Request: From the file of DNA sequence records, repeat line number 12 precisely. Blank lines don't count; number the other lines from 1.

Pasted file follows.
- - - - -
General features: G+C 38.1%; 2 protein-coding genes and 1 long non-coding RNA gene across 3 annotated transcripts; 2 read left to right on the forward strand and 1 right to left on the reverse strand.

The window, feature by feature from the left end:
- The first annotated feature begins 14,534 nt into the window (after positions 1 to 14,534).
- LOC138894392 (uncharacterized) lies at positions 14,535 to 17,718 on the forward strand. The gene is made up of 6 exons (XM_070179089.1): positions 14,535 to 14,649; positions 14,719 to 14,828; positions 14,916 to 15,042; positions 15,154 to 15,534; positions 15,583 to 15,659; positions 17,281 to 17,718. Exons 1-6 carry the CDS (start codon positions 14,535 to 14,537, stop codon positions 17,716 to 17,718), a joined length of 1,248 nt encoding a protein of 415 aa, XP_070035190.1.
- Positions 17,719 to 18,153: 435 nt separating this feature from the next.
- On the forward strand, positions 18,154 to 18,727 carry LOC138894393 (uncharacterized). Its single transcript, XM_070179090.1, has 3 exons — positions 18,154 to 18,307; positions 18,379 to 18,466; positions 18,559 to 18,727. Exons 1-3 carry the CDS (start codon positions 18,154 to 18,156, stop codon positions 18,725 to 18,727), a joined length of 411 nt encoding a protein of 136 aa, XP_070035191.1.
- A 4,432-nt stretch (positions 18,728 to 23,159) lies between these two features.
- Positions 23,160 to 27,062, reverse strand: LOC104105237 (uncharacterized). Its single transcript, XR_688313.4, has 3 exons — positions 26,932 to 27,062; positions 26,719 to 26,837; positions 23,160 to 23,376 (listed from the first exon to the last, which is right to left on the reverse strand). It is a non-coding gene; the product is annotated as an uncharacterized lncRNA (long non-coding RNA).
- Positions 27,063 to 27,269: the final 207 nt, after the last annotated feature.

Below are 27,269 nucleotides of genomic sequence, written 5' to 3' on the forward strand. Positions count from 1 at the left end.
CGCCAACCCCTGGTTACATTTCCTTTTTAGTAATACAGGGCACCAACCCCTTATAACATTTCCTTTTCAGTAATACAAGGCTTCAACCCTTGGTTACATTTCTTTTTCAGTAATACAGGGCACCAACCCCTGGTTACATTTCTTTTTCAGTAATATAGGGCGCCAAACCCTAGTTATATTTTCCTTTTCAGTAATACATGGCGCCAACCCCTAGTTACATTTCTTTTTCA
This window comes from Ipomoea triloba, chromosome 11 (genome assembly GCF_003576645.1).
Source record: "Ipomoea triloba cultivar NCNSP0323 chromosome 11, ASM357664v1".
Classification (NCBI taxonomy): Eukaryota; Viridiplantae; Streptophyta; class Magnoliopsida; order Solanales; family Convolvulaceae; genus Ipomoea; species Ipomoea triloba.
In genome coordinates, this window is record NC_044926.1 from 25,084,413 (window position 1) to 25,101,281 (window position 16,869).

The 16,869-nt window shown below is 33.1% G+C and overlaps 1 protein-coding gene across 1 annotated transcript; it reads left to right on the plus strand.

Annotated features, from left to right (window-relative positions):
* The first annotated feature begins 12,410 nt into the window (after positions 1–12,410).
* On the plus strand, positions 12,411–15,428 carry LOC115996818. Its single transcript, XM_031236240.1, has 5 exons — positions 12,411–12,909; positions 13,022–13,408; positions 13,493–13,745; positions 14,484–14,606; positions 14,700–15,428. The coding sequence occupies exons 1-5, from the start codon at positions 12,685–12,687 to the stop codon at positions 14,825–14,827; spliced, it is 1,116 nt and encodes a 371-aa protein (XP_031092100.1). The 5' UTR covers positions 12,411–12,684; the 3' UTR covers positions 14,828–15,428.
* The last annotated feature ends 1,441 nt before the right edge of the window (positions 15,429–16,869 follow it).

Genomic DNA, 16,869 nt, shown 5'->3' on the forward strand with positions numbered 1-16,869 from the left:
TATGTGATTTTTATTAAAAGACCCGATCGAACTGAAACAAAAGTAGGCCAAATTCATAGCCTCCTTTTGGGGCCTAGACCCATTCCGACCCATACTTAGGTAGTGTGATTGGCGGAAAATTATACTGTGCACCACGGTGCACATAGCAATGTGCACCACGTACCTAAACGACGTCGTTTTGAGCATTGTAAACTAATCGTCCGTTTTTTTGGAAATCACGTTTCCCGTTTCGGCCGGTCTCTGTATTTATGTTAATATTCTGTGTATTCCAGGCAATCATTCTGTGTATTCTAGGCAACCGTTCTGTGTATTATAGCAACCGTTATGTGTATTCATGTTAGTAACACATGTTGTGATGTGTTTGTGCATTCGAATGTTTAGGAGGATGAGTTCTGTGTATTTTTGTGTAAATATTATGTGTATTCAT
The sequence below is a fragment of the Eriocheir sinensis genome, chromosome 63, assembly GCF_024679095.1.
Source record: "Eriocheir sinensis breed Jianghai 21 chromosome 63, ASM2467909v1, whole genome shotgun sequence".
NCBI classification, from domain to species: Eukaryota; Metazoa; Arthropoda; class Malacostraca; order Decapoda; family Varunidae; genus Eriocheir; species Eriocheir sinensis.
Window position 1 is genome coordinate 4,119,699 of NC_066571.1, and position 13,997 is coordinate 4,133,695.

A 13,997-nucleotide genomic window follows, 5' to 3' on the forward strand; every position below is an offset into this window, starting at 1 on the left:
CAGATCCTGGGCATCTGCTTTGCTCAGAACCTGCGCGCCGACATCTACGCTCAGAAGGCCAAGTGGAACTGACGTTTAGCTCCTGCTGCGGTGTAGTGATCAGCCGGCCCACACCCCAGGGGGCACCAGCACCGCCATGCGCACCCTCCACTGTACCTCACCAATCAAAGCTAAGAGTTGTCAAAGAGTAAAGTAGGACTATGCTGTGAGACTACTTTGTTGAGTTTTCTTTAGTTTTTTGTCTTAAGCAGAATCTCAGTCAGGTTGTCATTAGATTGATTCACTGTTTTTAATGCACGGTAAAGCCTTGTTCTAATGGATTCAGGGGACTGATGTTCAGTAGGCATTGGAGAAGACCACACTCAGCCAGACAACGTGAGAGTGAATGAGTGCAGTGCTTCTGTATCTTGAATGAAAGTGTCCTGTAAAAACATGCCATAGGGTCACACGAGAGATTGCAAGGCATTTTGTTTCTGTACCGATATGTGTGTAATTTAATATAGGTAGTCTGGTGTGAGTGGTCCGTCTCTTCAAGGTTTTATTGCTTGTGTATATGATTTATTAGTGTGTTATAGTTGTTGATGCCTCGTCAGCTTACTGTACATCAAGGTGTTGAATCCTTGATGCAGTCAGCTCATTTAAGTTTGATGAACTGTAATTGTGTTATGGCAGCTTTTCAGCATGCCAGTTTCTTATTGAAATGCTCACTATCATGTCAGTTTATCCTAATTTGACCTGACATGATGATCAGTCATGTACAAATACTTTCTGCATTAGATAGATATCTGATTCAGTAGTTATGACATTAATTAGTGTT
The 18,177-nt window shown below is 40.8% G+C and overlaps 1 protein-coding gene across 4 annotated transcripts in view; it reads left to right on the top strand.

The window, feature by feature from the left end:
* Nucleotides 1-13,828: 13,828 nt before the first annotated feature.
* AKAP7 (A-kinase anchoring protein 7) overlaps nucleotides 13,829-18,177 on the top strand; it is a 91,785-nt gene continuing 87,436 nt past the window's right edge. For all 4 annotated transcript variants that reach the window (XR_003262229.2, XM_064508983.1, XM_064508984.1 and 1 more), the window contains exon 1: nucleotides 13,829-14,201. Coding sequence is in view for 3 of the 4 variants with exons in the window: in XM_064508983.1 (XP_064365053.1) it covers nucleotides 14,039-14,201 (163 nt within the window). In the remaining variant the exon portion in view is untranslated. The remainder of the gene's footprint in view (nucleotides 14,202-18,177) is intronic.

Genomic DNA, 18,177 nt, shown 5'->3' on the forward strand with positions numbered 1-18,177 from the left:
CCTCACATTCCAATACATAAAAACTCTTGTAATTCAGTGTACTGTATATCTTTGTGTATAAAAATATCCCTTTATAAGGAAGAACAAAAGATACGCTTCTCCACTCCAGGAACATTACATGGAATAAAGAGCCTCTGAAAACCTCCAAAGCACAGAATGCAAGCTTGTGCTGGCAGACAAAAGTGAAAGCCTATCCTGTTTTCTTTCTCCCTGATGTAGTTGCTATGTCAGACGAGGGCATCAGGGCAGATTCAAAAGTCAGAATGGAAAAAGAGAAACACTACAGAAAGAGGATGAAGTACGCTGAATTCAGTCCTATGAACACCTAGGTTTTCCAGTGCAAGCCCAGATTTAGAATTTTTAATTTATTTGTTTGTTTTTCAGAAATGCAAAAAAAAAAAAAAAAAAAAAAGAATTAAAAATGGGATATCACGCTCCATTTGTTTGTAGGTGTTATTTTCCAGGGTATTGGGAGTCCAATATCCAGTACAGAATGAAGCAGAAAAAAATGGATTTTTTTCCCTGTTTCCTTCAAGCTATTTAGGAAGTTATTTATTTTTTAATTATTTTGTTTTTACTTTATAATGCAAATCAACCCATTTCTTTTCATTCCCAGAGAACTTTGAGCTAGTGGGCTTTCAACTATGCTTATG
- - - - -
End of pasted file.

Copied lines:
This window comes from Ipomoea triloba, chromosome 11 (genome assembly GCF_003576645.1).